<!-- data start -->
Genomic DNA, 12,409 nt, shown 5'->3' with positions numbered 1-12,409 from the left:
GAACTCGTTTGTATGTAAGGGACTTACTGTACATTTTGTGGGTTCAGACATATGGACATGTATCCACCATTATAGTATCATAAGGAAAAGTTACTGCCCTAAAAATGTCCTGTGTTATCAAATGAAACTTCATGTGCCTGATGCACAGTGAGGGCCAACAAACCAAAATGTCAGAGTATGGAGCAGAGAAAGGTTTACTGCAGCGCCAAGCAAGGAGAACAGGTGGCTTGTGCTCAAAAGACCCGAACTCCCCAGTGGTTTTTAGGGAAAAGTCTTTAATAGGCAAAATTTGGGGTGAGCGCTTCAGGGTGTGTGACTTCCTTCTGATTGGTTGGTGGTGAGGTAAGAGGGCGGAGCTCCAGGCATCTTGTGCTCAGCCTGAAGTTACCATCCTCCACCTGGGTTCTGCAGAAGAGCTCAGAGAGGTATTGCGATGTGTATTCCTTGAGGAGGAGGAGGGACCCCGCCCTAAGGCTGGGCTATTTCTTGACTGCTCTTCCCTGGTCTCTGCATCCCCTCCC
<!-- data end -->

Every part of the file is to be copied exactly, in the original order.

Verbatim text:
Genomic DNA, 12,409 nt, shown 5'->3' with positions numbered 1-12,409 from the left:
GAACTCGTTTGTATGTAAGGGACTTACTGTACATTTTGTGGGTTCAGACATATGGACATGTATCCACCATTATAGTATCATAAGGAAAAGTTACTGCCCTAAAAATGTCCTGTGTTATCAAATGAAACTTCATGTGCCTGATGCACAGTGAGGGCCAACAAACCAAAATGTCAGAGTATGGAGCAGAGAAAGGTTTACTGCAGCGCCAAGCAAGGAGAACAGGTGGCTTGTGCTCAAAAGACCCGAACTCCCCAGTGGTTTTTAGGGAAAAGTCTTTAATAGGCAAAATTTGGGGTGAGCGCTTCAGGGTGTGTGACTTCCTTCTGATTGGTTGGTGGTGAGGTAAGAGGGCGGAGCTCCAGGCATCTTGTGCTCAGCCTGAAGTTACCATCCTCCACCTGGGTTCTGCAGAAGAGCTCAGAGAGGTATTGCGATGTGTATTCCTTGAGGAGGAGGAGGGACCCCGCCCTAAGGCTGGGCTATTTCTTGACTGCTCTTCCCTGGTCTCTGCATCCCCTCCC